Dental Plan! The most notable qualities Bob shares with Homer are his pettiness, his inferiority complex, and his love for his wife. All of these traits are written well when they drive a Bob’s Burgers episode. But the most compelling argument for Bob to succeed the Simpson patriarch is that he’s been part of the vanguard for a new paradigm of sitcom dad. Over the past half-decade or so, warmth and sincerity have generally been on the rise, not just in television but in music (see The Rapper, Chance) and youthful political energy, and Bob and his family ooze warmth. His relationship with Linda, as ridiculous as the two can get, maintains one foot firmly in the bucket of devotion through realistic tribulations, and the Bob-Louise dynamic is the perfect combination of chaotic and heartwarming.
Lisa Needs Braces… Despite the show being named for him, Bob isn’t really the centerpiece. Bob’s Burgers, like Arrested Development, depends upon the interplay of its wacky family for most of its humor, far more so than The Simpsons. Homer is an entity unto himself, whereas without the enthusiasm of Linda, the pubescent awkwardness of Tina, Gene’s absurdity, or Louise’s endearing sociopathy, Bob wouldn’t be all that strong of a character — he’d just be a regular small-business owner with no real defining persona. An everyman, to be sure, but not in a particularly memorable way.
Overall: This is tricky. Taken as a family unit, the Belchers are the standard-bearers for modern animated sitcoms, leading the charge into the earnest future. But taken as independent characters and judging based solely upon humor, Homer trounces Bob.
Rick and Morty
Dental Plan! Rick and Morty has only aired 21 total episodes over two seasons — at least, that was the case until it pulled off the ultimate reverse trolling move and premiered its long-awaited Season 3 without warning on April Fools’ Day — but in its limited capacity, the show has been outstanding. And though the titular dynamic (and especially Rick’s profound hollowness) has led the way to greatness, the inept Jerry might be the key to Rick and Morty’s humor. The ridiculousness of Rick and Morty’s inter-dimensional adventures only works because it’s juxtaposed with the mundane absurdity of the Smith family’s humdrum life, typified by Jerry’s male inferiority, middle-aged anxiety, and lack of common sense. He’s a much lower-key clown than Homer, but the more subtle, realistic idiocy allows Jerry to take on the Eugene O’Neill-ian misery of life that Homer can’t really reach.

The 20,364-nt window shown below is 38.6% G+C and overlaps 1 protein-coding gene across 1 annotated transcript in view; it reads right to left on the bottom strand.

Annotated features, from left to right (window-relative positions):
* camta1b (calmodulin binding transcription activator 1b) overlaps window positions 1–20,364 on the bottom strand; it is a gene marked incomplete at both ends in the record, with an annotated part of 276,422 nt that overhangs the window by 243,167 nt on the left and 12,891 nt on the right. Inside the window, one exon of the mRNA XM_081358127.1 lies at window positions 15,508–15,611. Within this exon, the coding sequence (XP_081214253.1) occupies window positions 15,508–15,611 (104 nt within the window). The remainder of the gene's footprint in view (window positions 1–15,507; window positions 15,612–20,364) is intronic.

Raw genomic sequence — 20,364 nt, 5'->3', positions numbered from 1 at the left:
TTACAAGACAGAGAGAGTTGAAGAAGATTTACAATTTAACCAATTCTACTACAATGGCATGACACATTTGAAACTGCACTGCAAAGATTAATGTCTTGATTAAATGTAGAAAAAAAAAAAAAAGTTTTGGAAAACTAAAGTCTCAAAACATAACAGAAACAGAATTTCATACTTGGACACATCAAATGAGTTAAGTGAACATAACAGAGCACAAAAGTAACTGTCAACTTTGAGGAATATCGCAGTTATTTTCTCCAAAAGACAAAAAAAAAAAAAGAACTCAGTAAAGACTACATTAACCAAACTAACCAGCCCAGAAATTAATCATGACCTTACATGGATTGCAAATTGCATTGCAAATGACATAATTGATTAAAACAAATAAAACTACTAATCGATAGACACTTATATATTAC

Lisa Needs Braces … Even more so than Bob Belcher, Jerry is a supporting character on his show, which isn’t a deal-breaking factor here, but it certainly doesn’t help his case. Though Dan Harmon pumps a fair amount of his despairing insight into Jerry, he reserves the balance for Rick, the new poster child (alongside BoJack Horseman) for the cynical sincerity movement that picked up steam a couple years ago and should only conquer more of the zeitgeist during the Trump era. Jerry on his own is like a more unhappy, slightly more pathetic version of Modern Family’s Phil Dunphy, who is a good sitcom dad but no legend.
Overall: This section had a slightly different feel to it before the surprise Season 3 premiere, which (spoilers!) ends with Jerry’s wife Beth pulling the trigger on a separation. It’s going to be fascinating to see how he develops with his family holding him at arm’s length, a move that opens the door for some scathing commentary on middle-aged purposelessness. But for now, Jerry’s merely a great supporting character in a show that’s far bigger than he is.